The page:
Winter being a major concern, the short summer months are often not considered in northern solar design. June, July and August have many hours of sunlight with the sky never reaching complete darkness. Thus, buildings have the potential of 21 hours a day of heat gain. Shading devices are an extremely important element to consider. Light-weight or ‘tacked-on’ devices will not withstand the harsh climate of the north. Another issue is the great variant between the requirements for summer and winter. It was therefore decided that trellises and planters would be placed on balconies, roof terraces and above windows for vegetation to cover during the summer months and die off during the winter. The benefits of this low-tech approach include the ability of the individual resident to control how much light gets in, and the pleasure of being surrounded by greenery.
The Precambrian rock that characterizes the harsh and beautiful landscape of Yellowknife is habitually blasted away for the construction of any new building. Many square kilometers of land were blasted to a gentle flat as Yellowknife built a new town in the 1940s. With this housing project, minimal if any blasting is required. There exists a series of structures that simply use the stable rock as a foundation and attach directly to it and this housing project continues on in this manner.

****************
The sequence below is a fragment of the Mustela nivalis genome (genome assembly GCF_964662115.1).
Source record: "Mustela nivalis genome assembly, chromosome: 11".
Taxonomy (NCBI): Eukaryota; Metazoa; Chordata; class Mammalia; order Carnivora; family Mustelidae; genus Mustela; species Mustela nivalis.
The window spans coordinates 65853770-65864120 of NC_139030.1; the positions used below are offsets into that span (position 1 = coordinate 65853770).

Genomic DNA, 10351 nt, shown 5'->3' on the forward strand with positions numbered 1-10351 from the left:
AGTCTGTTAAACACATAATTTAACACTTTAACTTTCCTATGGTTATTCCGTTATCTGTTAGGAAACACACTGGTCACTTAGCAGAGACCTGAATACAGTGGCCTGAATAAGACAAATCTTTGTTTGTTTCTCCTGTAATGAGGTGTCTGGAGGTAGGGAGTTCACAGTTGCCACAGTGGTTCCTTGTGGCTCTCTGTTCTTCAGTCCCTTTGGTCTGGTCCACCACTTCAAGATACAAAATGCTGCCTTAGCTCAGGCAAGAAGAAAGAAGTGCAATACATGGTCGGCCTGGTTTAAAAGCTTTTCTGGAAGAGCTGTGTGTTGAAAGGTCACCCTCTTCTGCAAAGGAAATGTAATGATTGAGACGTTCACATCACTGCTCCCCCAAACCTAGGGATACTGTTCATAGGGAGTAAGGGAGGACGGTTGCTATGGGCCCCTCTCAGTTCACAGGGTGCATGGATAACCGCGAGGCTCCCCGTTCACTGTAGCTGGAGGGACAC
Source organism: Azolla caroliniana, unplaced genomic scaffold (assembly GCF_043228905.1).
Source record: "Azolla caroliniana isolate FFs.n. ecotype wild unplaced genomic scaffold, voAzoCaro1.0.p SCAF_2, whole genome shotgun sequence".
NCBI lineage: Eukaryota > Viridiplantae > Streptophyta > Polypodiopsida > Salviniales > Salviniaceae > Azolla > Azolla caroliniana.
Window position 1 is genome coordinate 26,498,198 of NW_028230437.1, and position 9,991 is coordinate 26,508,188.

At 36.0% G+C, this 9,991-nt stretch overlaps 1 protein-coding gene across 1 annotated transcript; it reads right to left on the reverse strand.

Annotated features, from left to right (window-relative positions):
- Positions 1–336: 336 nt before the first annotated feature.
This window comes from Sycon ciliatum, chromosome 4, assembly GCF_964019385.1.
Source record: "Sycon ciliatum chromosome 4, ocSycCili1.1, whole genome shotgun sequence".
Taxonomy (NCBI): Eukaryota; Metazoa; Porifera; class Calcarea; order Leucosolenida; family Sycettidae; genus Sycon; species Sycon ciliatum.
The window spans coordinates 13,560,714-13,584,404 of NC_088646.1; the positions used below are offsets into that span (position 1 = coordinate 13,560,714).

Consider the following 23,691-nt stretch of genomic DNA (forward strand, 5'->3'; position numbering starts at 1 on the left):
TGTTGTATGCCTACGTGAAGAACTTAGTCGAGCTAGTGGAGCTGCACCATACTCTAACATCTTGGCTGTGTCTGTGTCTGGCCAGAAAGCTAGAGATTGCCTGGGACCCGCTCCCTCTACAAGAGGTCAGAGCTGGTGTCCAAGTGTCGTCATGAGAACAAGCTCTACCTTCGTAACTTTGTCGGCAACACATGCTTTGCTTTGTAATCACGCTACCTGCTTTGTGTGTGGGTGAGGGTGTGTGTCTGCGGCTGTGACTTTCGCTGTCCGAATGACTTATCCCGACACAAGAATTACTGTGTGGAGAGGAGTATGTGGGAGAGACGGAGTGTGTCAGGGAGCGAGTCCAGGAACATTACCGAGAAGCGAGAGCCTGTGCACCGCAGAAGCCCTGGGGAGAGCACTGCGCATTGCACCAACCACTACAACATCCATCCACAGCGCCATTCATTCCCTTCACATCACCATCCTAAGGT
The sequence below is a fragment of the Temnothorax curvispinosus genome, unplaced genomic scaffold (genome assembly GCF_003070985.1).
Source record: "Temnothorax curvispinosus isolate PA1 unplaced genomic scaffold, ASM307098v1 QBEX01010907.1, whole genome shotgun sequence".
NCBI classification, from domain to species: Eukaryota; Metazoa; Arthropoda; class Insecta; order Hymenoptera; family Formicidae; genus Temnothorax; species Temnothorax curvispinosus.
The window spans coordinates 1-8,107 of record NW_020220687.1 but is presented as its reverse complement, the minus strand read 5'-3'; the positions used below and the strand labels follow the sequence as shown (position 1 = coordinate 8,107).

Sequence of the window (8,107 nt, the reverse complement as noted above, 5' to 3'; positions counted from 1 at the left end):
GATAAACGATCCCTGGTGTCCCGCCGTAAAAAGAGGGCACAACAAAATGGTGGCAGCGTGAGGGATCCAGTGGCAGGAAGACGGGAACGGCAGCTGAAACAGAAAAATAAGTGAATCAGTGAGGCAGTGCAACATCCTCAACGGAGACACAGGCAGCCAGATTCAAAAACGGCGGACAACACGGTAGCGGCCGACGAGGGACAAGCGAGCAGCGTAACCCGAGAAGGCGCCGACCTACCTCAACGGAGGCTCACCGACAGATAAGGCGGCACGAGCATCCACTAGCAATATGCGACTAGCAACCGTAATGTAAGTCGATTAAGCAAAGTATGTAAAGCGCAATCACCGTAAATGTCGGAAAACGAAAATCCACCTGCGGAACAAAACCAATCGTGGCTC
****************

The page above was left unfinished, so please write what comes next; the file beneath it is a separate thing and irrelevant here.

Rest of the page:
The individual units were designed with care and planning in relation to life in Yellowknife. Ample storage is provided as most Yellowknifer’s require a vast variety of clothing and recreational equipment due to climate. Storage for winter parkas, skis, etc is imperative to induce citizens to live in a denser apartment or condo environment – rather than a trailer. Generous spaces and amenities are also provided for an extremely wealthy population with the median family income of $81 544 CAN.
There are no commercial building materials in the region. For that reason, reuse of any possible woods on the Con Mine site (the abandoned structures) will be used in the construction of the residential project. Experimentation with local lumber includes the use of rough timber for the trellis system.
Self Sufficient Energy: The problem of power